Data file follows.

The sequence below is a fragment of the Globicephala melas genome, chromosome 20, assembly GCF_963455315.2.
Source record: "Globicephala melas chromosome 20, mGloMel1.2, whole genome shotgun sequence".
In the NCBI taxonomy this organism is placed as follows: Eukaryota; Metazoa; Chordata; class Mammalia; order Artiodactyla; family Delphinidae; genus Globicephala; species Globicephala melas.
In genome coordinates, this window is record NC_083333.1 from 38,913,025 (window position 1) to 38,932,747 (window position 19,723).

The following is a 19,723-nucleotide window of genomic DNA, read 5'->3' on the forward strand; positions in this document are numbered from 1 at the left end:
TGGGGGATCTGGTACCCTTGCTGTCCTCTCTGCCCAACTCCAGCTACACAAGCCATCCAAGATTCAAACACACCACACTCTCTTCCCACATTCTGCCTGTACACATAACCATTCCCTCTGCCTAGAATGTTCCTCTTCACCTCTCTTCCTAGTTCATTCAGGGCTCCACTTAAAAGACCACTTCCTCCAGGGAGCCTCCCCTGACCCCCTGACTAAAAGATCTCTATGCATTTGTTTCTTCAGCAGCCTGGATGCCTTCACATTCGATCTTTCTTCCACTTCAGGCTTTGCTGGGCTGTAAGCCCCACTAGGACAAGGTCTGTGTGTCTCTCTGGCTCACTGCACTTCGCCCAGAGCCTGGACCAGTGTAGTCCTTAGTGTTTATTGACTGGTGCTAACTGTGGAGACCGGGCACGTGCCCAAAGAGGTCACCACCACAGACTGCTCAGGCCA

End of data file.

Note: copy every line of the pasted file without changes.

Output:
The sequence below is a fragment of the Globicephala melas genome, chromosome 20, assembly GCF_963455315.2.
Source record: "Globicephala melas chromosome 20, mGloMel1.2, whole genome shotgun sequence".
In the NCBI taxonomy this organism is placed as follows: Eukaryota; Metazoa; Chordata; class Mammalia; order Artiodactyla; family Delphinidae; genus Globicephala; species Globicephala melas.
In genome coordinates, this window is record NC_083333.1 from 38,913,025 (window position 1) to 38,932,747 (window position 19,723).

The following is a 19,723-nucleotide window of genomic DNA, read 5'->3' on the forward strand; positions in this document are numbered from 1 at the left end:
TGGGGGATCTGGTACCCTTGCTGTCCTCTCTGCCCAACTCCAGCTACACAAGCCATCCAAGATTCAAACACACCACACTCTCTTCCCACATTCTGCCTGTACACATAACCATTCCCTCTGCCTAGAATGTTCCTCTTCACCTCTCTTCCTAGTTCATTCAGGGCTCCACTTAAAAGACCACTTCCTCCAGGGAGCCTCCCCTGACCCCCTGACTAAAAGATCTCTATGCATTTGTTTCTTCAGCAGCCTGGATGCCTTCACATTCGATCTTTCTTCCACTTCAGGCTTTGCTGGGCTGTAAGCCCCACTAGGACAAGGTCTGTGTGTCTCTCTGGCTCACTGCACTTCGCCCAGAGCCTGGACCAGTGTAGTCCTTAGTGTTTATTGACTGGTGCTAACTGTGGAGACCGGGCACGTGCCCAAAGAGGTCACCACCACAGACTGCTCAGGCCA